The Grupo Cine Liberación ("The Liberation Film Group") was an Argentine film movement that took place during the end of the 1960s. It was founded by Fernando Solanas, Octavio Getino and Gerardo Vallejo, and became closely linked to the Peronist Left. In the subsequent years other films directors (grupo Realizadores de Mayo, Enrique and Nemesio Juárez, Pablo Szir, etc.) revolved around the active core of the Cine Liberación group.Along with Raymundo Gleyzer's Cine de la Base in Argentina, the Brazilian Cinema Novo, the Cuban revolutionary cinema and the Bolivian film director Jorge Sanjinés, the Grupo Cine Liberación was part of the Tercer Cine movement. The name of Tercer Cine (or Third Film, in an obvious allusion to the Third World) was explicitly opposed to "First World" cinema, that is, Hollywood, and was also contrasted with auteur film, deciding to engage itself more explicitly in the social and political movements.From his exile in Francoist Spain, Juan Peron sent in 1971 two letters to Octavio Getino, one congratulating him for this work of Liberation Film Group, and another concerning two documentaries that were to be done with him (La Revolución Justicialista and Actualización política y doctrinaria).The graphist Raimundo Ongaro, also founder of the CGT de los Argentinos (CGTA) trade-union, was also close to this movement.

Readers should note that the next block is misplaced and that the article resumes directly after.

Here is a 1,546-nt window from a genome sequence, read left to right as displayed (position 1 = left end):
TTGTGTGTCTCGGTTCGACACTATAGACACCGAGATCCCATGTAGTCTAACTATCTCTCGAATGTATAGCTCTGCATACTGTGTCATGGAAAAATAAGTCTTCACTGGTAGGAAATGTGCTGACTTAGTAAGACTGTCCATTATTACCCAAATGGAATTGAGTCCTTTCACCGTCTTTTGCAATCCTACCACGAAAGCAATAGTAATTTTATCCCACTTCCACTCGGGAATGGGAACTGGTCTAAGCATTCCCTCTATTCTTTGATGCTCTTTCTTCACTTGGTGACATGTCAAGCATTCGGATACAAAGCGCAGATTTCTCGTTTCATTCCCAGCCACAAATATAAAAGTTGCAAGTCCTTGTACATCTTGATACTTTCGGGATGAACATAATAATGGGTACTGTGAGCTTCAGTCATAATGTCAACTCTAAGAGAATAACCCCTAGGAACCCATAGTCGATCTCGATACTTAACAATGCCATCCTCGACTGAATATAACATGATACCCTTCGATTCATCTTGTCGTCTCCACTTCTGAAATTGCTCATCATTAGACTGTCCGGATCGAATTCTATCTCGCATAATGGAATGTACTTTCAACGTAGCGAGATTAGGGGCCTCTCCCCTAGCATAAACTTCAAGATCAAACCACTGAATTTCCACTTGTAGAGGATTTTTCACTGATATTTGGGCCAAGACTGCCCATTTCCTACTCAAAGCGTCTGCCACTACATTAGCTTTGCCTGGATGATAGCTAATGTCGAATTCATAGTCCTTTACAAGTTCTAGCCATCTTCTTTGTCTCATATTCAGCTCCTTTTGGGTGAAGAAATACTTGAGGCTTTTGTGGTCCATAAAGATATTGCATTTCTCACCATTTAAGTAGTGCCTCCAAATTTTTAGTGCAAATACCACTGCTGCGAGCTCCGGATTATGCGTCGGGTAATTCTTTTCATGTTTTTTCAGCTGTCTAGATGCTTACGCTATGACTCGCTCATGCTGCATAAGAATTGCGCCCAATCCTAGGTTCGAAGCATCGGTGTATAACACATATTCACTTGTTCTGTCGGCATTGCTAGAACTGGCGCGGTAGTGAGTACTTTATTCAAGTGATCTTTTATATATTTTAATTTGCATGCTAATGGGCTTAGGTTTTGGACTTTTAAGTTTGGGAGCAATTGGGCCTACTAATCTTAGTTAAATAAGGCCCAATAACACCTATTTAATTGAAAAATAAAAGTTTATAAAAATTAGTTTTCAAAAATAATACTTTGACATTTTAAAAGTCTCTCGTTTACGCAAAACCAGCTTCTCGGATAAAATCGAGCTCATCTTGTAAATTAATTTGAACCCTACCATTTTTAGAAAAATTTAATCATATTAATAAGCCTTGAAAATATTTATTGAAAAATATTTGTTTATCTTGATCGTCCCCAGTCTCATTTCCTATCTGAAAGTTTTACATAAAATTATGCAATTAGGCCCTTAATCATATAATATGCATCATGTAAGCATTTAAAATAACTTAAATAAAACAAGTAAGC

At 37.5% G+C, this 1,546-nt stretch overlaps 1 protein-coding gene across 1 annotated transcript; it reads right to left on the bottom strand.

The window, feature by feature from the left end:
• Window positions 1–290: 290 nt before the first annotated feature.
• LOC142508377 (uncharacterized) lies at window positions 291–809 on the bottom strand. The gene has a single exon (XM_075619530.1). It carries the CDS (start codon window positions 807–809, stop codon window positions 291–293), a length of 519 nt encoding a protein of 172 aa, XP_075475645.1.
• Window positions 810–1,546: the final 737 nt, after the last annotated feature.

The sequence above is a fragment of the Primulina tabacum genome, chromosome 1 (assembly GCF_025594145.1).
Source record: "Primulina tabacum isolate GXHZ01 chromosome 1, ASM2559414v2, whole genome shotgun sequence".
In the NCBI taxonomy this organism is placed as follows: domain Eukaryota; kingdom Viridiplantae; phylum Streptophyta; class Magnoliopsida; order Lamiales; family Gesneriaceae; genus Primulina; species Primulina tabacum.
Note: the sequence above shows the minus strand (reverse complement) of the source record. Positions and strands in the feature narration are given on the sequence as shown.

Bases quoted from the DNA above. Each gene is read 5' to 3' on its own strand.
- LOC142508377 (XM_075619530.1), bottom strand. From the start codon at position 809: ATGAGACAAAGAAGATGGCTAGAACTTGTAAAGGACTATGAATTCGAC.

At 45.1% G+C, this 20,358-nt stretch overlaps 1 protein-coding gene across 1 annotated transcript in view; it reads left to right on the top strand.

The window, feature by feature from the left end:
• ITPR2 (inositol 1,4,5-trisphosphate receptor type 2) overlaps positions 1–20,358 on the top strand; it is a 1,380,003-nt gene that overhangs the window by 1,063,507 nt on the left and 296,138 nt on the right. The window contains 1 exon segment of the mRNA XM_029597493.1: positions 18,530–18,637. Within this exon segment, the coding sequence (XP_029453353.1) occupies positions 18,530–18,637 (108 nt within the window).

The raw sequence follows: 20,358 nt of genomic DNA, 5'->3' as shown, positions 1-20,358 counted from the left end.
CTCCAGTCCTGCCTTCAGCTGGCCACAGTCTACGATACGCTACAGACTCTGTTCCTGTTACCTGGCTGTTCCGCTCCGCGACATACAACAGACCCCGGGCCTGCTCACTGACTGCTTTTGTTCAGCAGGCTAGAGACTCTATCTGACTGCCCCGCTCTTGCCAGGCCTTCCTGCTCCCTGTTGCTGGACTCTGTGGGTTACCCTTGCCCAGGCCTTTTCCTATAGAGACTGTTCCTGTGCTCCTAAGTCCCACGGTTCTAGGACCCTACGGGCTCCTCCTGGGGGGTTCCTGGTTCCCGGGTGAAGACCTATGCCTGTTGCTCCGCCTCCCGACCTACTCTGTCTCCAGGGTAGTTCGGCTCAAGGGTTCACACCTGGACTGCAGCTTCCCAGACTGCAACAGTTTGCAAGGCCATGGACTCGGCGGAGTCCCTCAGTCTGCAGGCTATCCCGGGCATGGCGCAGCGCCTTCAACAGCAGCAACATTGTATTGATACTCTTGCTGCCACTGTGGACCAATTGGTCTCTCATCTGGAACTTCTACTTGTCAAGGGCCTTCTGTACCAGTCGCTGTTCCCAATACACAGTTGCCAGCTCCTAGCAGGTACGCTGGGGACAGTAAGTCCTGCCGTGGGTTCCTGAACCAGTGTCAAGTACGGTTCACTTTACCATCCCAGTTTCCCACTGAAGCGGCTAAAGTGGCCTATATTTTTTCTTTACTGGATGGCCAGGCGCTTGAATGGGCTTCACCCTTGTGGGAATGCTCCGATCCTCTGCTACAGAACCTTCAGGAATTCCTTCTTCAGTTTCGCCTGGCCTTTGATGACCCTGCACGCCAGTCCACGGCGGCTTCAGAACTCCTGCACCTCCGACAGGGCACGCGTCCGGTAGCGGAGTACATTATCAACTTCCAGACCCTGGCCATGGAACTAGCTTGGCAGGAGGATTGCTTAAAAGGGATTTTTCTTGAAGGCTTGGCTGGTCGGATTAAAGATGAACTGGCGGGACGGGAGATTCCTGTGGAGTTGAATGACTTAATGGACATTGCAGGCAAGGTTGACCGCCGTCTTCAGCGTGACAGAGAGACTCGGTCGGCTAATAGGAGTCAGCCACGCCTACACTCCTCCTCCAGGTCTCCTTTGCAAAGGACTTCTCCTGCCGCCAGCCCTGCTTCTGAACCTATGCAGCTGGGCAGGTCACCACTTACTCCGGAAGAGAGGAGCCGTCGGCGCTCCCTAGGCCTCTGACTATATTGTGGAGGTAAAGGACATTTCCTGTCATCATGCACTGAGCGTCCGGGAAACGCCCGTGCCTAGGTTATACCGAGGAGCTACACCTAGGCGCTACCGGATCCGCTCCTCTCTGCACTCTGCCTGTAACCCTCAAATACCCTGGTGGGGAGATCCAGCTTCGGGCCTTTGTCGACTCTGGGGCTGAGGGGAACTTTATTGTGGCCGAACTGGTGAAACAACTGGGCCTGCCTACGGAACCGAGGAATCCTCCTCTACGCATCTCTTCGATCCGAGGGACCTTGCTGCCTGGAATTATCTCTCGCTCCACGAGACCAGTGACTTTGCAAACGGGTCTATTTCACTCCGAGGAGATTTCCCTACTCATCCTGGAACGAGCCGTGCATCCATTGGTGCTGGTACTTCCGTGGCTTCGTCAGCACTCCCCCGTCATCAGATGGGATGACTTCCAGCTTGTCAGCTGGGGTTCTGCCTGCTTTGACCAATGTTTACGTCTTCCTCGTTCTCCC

Henri Langlois

Henri Langlois (French: [lɑ̃glwa]; 13 November 1914 – 13 January 1977) was a French film archivist and cinephile. A pioneer of film preservation, Langlois was an influential figure in the history of cinema. His film screenings in Paris in the 1950s are often credited with providing the ideas that led to the development of the auteur theory.Langlois was co-founder of the Cinémathèque Française with Georges Franju and Jean Mitry and also co-founder of the International Federation of Film Archives (FIAF) in 1938. Through close collaboration with the Cinémathèque's longtime Chief Archivist, Lotte Eisner, he worked to preserve films and film history in the post-war era. An eccentric who was often at the center of controversy for his methods, he also served as a key influence on the generation of young cinephiles and critics who would become the French New Wave.

In 1974, Langlois received an Academy Honorary Award for "his devotion to the art of film, his massive contributions in preserving its past and his unswerving faith in its future".

List of film auteurs

This is a list of filmmakers who have been described as an auteur.

Paul Cox (director)